“We took a site that served medical innovation for 100 years and repurposed it for the next century,” said Ilse Treurnicht, former CEO of MaRS Discovery District.
Inside three office towers is where most innovation happens at MaRS. Designed by B+H Architects, the 20-storey MaRS West Tower is home to established companies such as Facebook, Autodesk and PayPal Canada, and fast-growing startups like League, while Airbnb, Samsung, and Element AI are located in the brick clad College Wing.
The 15-storey Princess Margaret Cancer Research Tower houses state-of-the-art wet labs for research organizations inside the 400,000-square-foot building.
Lastly, the eight-storey South Tower includes labs and offices for rent and the MaRS Incubator on the second and third floor. Adamson Associates Architects designed both the South Tower and the centre’s College Wing.
Sharing experiences, fostering connections and building relationships are all facilitated inside the walls of the MaRS Centre. Beyond offering working space, multi-national corporations have recognized the benefits of setting up shop in an innovation centre, welcoming in the likes of Samsung and Airbnb.
MaRS employees can take advantage of the wide range of conferences, meetups and lectures that are hosted inside the building. The space also offers shower facilities, indoor bike storage and electric vehicle chargers, not to mention direct access from the Queen’s Park subway station.
The hundreds of events hosted at MaRS each year are both inspirational and educational opportunities for employees. Being apart of an innovation ecosystem, MaRS is a career launch pad for employees that rub shoulders with entrepreneurs and industry leaders.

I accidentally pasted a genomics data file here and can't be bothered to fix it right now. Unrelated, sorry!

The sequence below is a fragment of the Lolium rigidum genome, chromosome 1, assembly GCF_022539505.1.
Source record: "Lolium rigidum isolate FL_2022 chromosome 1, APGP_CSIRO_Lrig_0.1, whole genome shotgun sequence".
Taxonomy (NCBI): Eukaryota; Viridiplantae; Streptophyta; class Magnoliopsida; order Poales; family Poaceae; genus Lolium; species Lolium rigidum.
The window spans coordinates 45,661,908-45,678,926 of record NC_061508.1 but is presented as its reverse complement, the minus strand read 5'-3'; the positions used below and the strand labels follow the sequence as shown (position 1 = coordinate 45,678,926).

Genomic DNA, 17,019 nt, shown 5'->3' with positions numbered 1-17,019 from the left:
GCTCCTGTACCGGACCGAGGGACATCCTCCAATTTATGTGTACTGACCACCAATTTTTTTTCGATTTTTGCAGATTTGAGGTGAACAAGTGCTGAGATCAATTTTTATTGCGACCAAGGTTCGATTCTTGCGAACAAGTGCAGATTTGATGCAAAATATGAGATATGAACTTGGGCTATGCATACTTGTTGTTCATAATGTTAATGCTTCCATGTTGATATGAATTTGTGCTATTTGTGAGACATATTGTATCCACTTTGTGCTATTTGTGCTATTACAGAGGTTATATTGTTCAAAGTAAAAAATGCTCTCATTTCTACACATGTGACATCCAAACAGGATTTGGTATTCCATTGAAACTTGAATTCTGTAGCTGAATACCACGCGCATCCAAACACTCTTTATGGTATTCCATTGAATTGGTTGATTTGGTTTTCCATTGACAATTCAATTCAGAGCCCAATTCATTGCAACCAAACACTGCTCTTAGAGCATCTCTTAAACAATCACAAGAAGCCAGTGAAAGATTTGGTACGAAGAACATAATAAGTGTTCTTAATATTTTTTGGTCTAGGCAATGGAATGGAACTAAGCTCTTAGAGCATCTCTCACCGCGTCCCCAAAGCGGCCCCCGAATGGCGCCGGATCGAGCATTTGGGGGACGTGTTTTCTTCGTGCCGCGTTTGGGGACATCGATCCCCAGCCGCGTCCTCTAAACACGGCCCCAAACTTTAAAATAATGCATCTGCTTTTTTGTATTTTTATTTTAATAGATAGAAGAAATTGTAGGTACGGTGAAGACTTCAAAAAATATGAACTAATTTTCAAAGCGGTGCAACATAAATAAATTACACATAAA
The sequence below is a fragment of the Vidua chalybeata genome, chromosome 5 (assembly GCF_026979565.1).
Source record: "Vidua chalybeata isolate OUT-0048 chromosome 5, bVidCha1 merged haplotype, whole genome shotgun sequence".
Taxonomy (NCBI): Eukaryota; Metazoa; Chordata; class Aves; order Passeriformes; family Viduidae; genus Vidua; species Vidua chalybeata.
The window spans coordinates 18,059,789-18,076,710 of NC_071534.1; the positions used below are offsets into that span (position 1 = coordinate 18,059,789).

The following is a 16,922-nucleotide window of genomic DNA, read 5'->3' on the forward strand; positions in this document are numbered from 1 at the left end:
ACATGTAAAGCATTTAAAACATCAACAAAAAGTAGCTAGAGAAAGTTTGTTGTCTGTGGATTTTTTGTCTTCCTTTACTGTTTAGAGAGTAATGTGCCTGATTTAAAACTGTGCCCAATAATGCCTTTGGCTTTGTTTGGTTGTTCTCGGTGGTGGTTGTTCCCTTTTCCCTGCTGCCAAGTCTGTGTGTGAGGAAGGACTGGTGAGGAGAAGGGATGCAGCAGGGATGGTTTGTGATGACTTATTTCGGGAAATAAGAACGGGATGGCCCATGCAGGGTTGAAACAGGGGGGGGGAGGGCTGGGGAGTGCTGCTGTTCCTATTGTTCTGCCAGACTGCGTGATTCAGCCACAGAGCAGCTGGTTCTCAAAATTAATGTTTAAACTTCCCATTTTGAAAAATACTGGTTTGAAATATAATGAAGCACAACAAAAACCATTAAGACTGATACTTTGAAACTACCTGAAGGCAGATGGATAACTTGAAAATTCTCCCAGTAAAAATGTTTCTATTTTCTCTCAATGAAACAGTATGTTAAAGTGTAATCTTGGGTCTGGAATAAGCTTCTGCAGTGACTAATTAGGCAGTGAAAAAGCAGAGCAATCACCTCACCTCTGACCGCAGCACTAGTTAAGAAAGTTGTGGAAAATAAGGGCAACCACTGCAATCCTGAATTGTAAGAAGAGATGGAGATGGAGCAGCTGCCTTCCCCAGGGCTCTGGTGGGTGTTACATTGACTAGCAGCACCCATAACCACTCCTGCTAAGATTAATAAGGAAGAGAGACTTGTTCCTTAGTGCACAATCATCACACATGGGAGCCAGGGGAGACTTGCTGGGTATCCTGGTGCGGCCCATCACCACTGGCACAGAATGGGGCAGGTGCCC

MaRS has formal development programming that employees can tap into, including lunch and learn sessions, an online learning platform and a special lunch-time series called Share It! where employees can share a passion project, experience or even research. MaRS also welcome external presentations from experts that talk about anything from mindfulness meditation or public speaking.
MaRS employees can step up to the plate on the MaRS softball team or Namaste during weekly yoga at noon. Employees can also tap into one of the discounted gym memberships offered by MaRS.
Five years ago, MaRS installed beehives on one of its rooftops that are now home to roughly 50,000 honeybees in the summer months. Part education, part fun, employees interested in urban beekeeping can suit up to get an up close look at the busy MaRS bees.
The centre has an active social committee that organizes potlucks, an annual summer games competition, and a festive holiday party. There’s also classic startup-oriented team-building outings, from trivia nights to axe throwing. MaRS also organizes a day on the green for golfing enthusiasts and newbies alike, probably realizing that a lot of business is done both in offices and on the fairway.
Photos by Matt Odynski